A double turnover of the bottom and top cards of the pack with a full deck – bloody difficult but has some very good applications. Guess I’ll just keep on trying…
How not to do it –
Very tense mechanical handling and you can really notice the speed up when the spectator goes to take the card.
How I think it should be done –
Natural causal spreading – much more deceptive.
A really cool little move found by John Racherbaumer published in Richard Kaufman’s “Card Magic”. Have a look if you have the book – you might have overlooked it.
I’m in one of those “must learn a tricky move for no real reason” moods. Have decided on Derek Dingles “Technical Refinement to LJ’s Angle Palm Steal” from the Complete Works. Does anyone out there use this, or do you have your own tricky move you’re practising yet will never really use?
Whilst on the subject of the Bristol Day of Magic (held in Weston-Super-Mere) David Williamson performed and explained a great Steve Forte move which he used as a production of the four aces as the cards are sprung from one hand to the other (the move can be used for others things also). Managed to find a video of David Williamson performing it –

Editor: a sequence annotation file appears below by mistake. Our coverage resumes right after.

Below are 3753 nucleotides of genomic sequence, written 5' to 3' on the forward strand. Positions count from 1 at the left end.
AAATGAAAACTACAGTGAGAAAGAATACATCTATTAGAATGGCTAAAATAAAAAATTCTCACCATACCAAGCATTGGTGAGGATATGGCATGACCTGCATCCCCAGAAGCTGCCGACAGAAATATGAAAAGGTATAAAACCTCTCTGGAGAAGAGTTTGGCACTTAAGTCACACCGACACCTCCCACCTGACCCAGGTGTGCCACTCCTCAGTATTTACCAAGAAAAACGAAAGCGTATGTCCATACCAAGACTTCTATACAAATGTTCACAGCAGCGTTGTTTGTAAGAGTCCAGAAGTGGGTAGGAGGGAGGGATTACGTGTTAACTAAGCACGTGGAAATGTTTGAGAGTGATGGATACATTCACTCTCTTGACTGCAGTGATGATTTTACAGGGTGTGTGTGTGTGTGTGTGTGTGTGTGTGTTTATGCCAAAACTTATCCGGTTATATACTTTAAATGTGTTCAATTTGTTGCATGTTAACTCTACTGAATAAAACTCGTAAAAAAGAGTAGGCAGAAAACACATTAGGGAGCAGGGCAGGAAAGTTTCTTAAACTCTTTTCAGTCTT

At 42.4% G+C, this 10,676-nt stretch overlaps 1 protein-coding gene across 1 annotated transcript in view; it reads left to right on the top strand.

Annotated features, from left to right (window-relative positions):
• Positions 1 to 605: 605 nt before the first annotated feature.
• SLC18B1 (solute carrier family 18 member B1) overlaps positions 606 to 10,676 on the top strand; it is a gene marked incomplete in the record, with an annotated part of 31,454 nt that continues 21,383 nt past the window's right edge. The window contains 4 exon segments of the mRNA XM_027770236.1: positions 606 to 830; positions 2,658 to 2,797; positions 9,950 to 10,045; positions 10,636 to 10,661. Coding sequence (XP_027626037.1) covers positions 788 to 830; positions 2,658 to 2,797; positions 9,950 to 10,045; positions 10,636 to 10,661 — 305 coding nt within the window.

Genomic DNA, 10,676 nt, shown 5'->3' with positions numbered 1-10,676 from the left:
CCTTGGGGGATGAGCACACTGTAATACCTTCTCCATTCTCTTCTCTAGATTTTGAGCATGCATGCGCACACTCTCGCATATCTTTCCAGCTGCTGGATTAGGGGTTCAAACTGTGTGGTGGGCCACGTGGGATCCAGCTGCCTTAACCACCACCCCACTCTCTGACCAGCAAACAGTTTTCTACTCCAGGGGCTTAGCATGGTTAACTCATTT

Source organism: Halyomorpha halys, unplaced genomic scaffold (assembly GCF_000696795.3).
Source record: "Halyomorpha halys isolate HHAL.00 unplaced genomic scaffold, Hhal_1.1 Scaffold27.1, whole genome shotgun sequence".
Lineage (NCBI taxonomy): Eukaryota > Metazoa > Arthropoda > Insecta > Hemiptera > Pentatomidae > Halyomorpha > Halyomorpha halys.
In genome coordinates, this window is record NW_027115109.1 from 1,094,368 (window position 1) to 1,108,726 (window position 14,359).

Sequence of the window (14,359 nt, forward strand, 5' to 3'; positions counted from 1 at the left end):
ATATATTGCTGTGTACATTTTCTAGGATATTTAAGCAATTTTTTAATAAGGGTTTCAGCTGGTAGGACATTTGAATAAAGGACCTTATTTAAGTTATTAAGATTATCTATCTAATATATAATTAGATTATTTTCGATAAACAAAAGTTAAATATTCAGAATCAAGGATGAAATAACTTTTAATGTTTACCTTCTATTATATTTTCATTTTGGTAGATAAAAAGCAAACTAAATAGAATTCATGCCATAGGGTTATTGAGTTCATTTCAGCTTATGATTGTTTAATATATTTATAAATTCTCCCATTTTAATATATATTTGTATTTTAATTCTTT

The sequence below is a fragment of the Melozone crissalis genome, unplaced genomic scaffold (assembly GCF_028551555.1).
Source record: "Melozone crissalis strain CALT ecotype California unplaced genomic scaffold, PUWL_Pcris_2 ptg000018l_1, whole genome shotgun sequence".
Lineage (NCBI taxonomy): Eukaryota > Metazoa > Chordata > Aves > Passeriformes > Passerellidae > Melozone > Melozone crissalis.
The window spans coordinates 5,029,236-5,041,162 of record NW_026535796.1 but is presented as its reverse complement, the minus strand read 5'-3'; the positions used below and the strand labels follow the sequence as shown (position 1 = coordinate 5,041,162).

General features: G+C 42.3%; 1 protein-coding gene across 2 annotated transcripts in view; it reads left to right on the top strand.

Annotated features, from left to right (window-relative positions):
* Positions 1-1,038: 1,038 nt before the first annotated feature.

It’s near the end of the clip.
Genius – never again will I use any other method of securing a break above the bottom card. Hidden in a natural action – there’s no tense first finger buckle here! Found throughout his books I believe – it’s in After Craft and in there he mentions it was published in Card Craft.
First published in Card Craft this change made a reappearance in After Craft which is where I read it. The effect is that a face up card on top of the pack changes when the performer raises the pack to their lips and blows on the card. In the updated description in After Craft J.K Hartman talks about how the move created some confusion as to its workability when first published – even reading the updated description I can see why. It’s one of those moves which appears bad when read but is great when you actually use it. It’s the sort of move you’d easily overlook yet if you saw someone do it you’d use it all the time. Well worth looking up.